One of the difficult things to teach children about decision making is how to slow down the process a bit. Snap decisions often have negative consequences, because not every angle was considered before the choice was made. There’s a fun family devotional you can do that will help your children better understand the possible consequences of making important decisions too quickly.
Before starting, you will need the ingredients to make lentil stew. You can find recipes online – here is one recipe that claims to be authentic. Gather your children and have them help you make the stew. As it is simmering, tell them the story of Jacob and Esau found in Genesis 25:27-34. Make sure you explain the importance of a birthright during those times. (By obtaining Esau’s birthright, Jacob would be much wealthier than he would have been after Isaac died.)
Ask your children why they think Esau was willing to trade a lot of wealth in the future for a bowl of stew now. Would he have made the same decision if he had stopped and thought about it a little more carefully? Would Esau have starved to death in the time it might have taken him to get food some other way? Since he wasn’t really dying of hunger, why didn’t he wait a few more minutes rather than giving Jacob his birthright?
After they have thought about Esau’s poor decision making, ask them to think of times when they perhaps make decisions too quickly. What negative consequences could they have avoided if they had taken a little more time to think about the possible consequences of each option? Why is it important to take time to think and pray before making important decisions? If they are engaged in the discussion, teach them decision making tools, like listing all of their possible options and the pros and cons for each one.
After the devotional, encourage your kids to slow down, think and pray before making any major decisions. Remind them that they don’t want to be like Esau, regretting trading their birthright for a bowl of lentil stew.
School starts back in just a few days in some districts. Others of you may have another month before the first day of school. No matter when your kids head back to class, why not start the year out right with the first of what could be a year of important, practical family devotionals?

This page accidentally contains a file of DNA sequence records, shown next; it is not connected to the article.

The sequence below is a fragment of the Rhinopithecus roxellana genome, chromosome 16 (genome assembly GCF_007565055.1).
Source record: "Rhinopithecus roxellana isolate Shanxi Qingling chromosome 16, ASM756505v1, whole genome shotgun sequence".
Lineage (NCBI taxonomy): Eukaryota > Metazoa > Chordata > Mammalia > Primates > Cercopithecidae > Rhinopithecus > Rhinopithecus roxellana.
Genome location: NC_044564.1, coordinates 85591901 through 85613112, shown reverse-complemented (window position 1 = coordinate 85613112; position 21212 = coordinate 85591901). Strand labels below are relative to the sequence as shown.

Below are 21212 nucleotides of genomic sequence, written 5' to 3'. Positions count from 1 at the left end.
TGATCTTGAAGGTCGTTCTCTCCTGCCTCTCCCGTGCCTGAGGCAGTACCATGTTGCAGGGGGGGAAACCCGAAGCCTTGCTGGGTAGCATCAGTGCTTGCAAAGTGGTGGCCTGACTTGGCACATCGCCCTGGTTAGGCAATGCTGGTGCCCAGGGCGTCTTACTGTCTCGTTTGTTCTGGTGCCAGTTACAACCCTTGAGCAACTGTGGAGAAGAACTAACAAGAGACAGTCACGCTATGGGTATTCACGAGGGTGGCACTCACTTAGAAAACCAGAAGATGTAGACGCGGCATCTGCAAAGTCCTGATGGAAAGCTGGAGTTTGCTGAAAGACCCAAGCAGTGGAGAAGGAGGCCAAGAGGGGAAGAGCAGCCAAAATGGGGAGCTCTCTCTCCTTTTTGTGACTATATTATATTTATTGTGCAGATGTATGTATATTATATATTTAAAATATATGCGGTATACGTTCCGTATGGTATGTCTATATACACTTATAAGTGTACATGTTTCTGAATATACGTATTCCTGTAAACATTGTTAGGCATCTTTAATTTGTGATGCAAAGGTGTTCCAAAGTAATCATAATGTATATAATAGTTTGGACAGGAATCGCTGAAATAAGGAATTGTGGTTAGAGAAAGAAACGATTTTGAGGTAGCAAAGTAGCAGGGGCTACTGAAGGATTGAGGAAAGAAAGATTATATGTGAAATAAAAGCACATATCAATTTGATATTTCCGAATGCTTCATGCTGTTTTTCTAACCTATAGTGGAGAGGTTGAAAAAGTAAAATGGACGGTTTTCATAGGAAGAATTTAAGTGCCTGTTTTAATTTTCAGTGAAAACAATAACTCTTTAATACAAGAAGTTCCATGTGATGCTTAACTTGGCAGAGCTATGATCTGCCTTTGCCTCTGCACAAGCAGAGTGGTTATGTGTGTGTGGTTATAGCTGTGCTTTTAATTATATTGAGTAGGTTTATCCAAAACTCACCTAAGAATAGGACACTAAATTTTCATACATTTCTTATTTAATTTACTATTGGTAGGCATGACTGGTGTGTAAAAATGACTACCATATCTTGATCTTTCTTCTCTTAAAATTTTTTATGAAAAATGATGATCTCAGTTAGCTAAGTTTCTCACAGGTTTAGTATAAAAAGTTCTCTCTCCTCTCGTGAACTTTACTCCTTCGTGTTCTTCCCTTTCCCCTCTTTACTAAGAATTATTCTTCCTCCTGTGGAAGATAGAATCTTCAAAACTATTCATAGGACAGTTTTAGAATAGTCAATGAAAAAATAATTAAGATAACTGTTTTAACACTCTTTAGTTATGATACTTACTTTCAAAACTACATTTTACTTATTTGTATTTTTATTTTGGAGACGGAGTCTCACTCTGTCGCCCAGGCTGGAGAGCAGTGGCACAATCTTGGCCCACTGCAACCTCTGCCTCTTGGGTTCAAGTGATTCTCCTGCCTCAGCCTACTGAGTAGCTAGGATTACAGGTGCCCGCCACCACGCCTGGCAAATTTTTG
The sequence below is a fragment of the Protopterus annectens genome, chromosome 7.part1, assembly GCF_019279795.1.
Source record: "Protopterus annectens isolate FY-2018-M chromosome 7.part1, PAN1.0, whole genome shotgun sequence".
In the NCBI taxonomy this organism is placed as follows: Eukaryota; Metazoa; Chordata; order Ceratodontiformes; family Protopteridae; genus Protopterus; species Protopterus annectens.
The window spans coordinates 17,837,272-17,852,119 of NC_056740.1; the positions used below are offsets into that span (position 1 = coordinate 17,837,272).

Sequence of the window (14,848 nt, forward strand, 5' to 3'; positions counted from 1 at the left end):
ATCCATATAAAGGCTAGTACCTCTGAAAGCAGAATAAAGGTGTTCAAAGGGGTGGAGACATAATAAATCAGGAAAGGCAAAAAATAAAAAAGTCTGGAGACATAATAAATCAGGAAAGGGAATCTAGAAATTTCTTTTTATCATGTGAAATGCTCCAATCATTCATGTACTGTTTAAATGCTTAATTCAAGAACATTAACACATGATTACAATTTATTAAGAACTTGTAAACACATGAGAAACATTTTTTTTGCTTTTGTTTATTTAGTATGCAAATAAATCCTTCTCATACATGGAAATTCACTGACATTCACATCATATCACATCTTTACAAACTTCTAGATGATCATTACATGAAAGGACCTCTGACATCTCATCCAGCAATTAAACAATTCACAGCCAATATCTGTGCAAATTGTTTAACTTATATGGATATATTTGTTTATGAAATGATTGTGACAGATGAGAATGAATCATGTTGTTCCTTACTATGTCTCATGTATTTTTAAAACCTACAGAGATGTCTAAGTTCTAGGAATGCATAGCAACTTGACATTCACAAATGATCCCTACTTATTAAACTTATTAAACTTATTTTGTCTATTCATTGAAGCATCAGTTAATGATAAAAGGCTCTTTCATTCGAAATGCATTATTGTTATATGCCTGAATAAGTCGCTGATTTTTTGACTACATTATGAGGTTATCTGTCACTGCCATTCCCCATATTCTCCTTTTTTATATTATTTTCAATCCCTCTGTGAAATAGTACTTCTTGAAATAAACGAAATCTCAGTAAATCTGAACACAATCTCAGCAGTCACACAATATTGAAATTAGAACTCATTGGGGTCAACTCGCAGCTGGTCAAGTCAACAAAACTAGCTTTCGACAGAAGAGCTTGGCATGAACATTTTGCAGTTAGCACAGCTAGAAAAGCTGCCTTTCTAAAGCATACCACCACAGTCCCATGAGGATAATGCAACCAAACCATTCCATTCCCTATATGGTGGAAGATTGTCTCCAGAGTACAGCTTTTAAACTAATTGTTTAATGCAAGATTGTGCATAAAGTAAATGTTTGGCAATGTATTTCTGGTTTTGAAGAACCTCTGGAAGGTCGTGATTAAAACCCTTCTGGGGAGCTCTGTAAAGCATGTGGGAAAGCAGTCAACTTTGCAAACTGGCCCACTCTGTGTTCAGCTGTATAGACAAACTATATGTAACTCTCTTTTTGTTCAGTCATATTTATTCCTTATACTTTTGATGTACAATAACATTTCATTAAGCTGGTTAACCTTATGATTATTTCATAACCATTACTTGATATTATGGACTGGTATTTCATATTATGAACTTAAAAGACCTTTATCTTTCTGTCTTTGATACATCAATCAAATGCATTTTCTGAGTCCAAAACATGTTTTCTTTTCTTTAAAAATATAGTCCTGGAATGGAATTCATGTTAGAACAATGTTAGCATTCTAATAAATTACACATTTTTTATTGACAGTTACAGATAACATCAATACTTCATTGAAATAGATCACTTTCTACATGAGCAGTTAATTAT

The book of Proverbs is a great way to teach children and teens the practicality and importance of following God’s wisdom and obeying His commands. Wisdom is a great theme to discuss with your children throughout the school year. What is knowledge? What is wisdom? Can one have lots of knowledge, but little wisdom? Is it possible to be wise without knowledge? How do the things they are learning each day in school fit into the ongoing discussion of knowledge and wisdom? How might they use the things they are learning to serve God?
Choose a time for your devotional that is unlikely to be interrupted by activities. If your children are particularly exhausted in the morning or the evening, try to pick the time when they are most alert. Tie your family devotionals to something you do every day, like eating a particular meal, when they are eating an after school snack or at bedtime. Don’t make them too long. If they are particularly interested in the verses you have read, you can continue your discussion off and on throughout the day.
Proverbs has 31 chapters, containing 915 verses. Since the school year lasts 180 days, that means you only need to cover an average of about five verses each school day. Or you can cover more and go through the entire book more than once during the year. Don’t get too rigid about the number of verses each day. Some days a thought might take ten verses, while other days just one verse can spark a lively discussion. End each devotional time praying over your children, their teachers, friends and schools. It’s a great way to keep your kids focused on being who God wants them to be every day at school.
Ever have one of your children tell you that they ”really, really neeeeeeeeed” something that is actually not a necessity? It’s important for your kids to thoroughly understand the difference between their ”needs” and their ”wants”. If not, they will be more likely to become selfish, entitled, greedy and unwilling to help others because it costs them something ”important”.
Start by telling them the story of Elijah found in 1 Kings 16:29-17:24. Explain that God took care of Elijah’s ”needs”, but didn’t necessarily provide everything that Elijah may have wanted. For example, the ravens brought Elijah bread and meat and he had water to drink from the brook. God didn’t give Elijah fruit or his favorite dish. Anything above the very basics in life are not needs, but things we want. It is not sinful to at times want something. Wanting too much or thinking we ”deserve” or ”need” the things we want can cause us to have sinful attitudes and behaviors as we attempt to get everything we want.